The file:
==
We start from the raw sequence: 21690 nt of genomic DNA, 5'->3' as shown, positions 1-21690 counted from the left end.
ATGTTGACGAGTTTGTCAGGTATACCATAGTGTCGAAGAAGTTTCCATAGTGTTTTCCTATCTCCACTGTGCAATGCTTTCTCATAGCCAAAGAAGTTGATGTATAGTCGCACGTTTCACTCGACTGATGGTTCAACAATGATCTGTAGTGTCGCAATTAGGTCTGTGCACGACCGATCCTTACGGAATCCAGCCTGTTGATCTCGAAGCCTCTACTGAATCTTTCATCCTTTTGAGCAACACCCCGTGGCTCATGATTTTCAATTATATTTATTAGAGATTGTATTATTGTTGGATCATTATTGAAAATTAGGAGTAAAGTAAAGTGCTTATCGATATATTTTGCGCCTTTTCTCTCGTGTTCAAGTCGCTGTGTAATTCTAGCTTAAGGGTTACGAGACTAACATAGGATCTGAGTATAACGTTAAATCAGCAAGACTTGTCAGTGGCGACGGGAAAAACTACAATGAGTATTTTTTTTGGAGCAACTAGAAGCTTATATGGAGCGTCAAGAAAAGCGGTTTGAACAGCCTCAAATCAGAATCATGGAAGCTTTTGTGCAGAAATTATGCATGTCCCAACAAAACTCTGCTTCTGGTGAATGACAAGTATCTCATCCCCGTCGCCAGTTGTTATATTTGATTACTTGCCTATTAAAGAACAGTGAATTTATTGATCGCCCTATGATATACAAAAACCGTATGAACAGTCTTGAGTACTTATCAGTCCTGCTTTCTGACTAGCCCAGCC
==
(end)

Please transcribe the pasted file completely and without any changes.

We start from the raw sequence: 21690 nt of genomic DNA, 5'->3' as shown, positions 1-21690 counted from the left end.
ATGTTGACGAGTTTGTCAGGTATACCATAGTGTCGAAGAAGTTTCCATAGTGTTTTCCTATCTCCACTGTGCAATGCTTTCTCATAGCCAAAGAAGTTGATGTATAGTCGCACGTTTCACTCGACTGATGGTTCAACAATGATCTGTAGTGTCGCAATTAGGTCTGTGCACGACCGATCCTTACGGAATCCAGCCTGTTGATCTCGAAGCCTCTACTGAATCTTTCATCCTTTTGAGCAACACCCCGTGGCTCATGATTTTCAATTATATTTATTAGAGATTGTATTATTGTTGGATCATTATTGAAAATTAGGAGTAAAGTAAAGTGCTTATCGATATATTTTGCGCCTTTTCTCTCGTGTTCAAGTCGCTGTGTAATTCTAGCTTAAGGGTTACGAGACTAACATAGGATCTGAGTATAACGTTAAATCAGCAAGACTTGTCAGTGGCGACGGGAAAAACTACAATGAGTATTTTTTTTGGAGCAACTAGAAGCTTATATGGAGCGTCAAGAAAAGCGGTTTGAACAGCCTCAAATCAGAATCATGGAAGCTTTTGTGCAGAAATTATGCATGTCCCAACAAAACTCTGCTTCTGGTGAATGACAAGTATCTCATCCCCGTCGCCAGTTGTTATATTTGATTACTTGCCTATTAAAGAACAGTGAATTTATTGATCGCCCTATGATATACAAAAACCGTATGAACAGTCTTGAGTACTTATCAGTCCTGCTTTCTGACTAGCCCAGCC